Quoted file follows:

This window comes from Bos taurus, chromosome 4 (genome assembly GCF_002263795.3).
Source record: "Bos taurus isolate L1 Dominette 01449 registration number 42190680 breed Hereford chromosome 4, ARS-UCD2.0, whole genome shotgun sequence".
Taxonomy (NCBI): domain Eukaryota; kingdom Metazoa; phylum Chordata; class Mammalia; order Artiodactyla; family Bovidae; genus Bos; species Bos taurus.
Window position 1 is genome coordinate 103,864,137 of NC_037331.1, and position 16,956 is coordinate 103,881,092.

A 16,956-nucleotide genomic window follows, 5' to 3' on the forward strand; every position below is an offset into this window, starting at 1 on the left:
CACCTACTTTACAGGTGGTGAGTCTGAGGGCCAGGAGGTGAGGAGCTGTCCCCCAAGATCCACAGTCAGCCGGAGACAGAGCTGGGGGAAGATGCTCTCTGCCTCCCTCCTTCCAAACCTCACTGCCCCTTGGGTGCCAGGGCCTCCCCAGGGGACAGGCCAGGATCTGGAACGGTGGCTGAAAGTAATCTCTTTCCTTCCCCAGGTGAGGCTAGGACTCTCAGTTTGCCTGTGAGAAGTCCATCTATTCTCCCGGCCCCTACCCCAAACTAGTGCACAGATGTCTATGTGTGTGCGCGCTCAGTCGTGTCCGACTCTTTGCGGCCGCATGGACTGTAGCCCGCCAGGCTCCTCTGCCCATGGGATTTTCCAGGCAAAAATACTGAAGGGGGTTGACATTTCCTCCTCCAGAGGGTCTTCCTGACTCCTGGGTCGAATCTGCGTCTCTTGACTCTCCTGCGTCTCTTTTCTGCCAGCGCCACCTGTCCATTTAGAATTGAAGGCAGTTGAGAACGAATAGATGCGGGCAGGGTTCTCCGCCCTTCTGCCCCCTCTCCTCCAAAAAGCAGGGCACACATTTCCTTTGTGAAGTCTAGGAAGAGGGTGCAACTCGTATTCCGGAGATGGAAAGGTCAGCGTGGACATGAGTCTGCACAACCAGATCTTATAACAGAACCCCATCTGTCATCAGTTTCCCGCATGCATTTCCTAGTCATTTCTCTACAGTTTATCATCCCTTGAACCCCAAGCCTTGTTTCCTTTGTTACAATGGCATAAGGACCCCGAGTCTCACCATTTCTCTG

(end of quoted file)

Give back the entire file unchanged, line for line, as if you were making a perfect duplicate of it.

This window comes from Bos taurus, chromosome 4 (genome assembly GCF_002263795.3).
Source record: "Bos taurus isolate L1 Dominette 01449 registration number 42190680 breed Hereford chromosome 4, ARS-UCD2.0, whole genome shotgun sequence".
Taxonomy (NCBI): domain Eukaryota; kingdom Metazoa; phylum Chordata; class Mammalia; order Artiodactyla; family Bovidae; genus Bos; species Bos taurus.
Window position 1 is genome coordinate 103,864,137 of NC_037331.1, and position 16,956 is coordinate 103,881,092.

A 16,956-nucleotide genomic window follows, 5' to 3' on the forward strand; every position below is an offset into this window, starting at 1 on the left:
CACCTACTTTACAGGTGGTGAGTCTGAGGGCCAGGAGGTGAGGAGCTGTCCCCCAAGATCCACAGTCAGCCGGAGACAGAGCTGGGGGAAGATGCTCTCTGCCTCCCTCCTTCCAAACCTCACTGCCCCTTGGGTGCCAGGGCCTCCCCAGGGGACAGGCCAGGATCTGGAACGGTGGCTGAAAGTAATCTCTTTCCTTCCCCAGGTGAGGCTAGGACTCTCAGTTTGCCTGTGAGAAGTCCATCTATTCTCCCGGCCCCTACCCCAAACTAGTGCACAGATGTCTATGTGTGTGCGCGCTCAGTCGTGTCCGACTCTTTGCGGCCGCATGGACTGTAGCCCGCCAGGCTCCTCTGCCCATGGGATTTTCCAGGCAAAAATACTGAAGGGGGTTGACATTTCCTCCTCCAGAGGGTCTTCCTGACTCCTGGGTCGAATCTGCGTCTCTTGACTCTCCTGCGTCTCTTTTCTGCCAGCGCCACCTGTCCATTTAGAATTGAAGGCAGTTGAGAACGAATAGATGCGGGCAGGGTTCTCCGCCCTTCTGCCCCCTCTCCTCCAAAAAGCAGGGCACACATTTCCTTTGTGAAGTCTAGGAAGAGGGTGCAACTCGTATTCCGGAGATGGAAAGGTCAGCGTGGACATGAGTCTGCACAACCAGATCTTATAACAGAACCCCATCTGTCATCAGTTTCCCGCATGCATTTCCTAGTCATTTCTCTACAGTTTATCATCCCTTGAACCCCAAGCCTTGTTTCCTTTGTTACAATGGCATAAGGACCCCGAGTCTCACCATTTCTCTG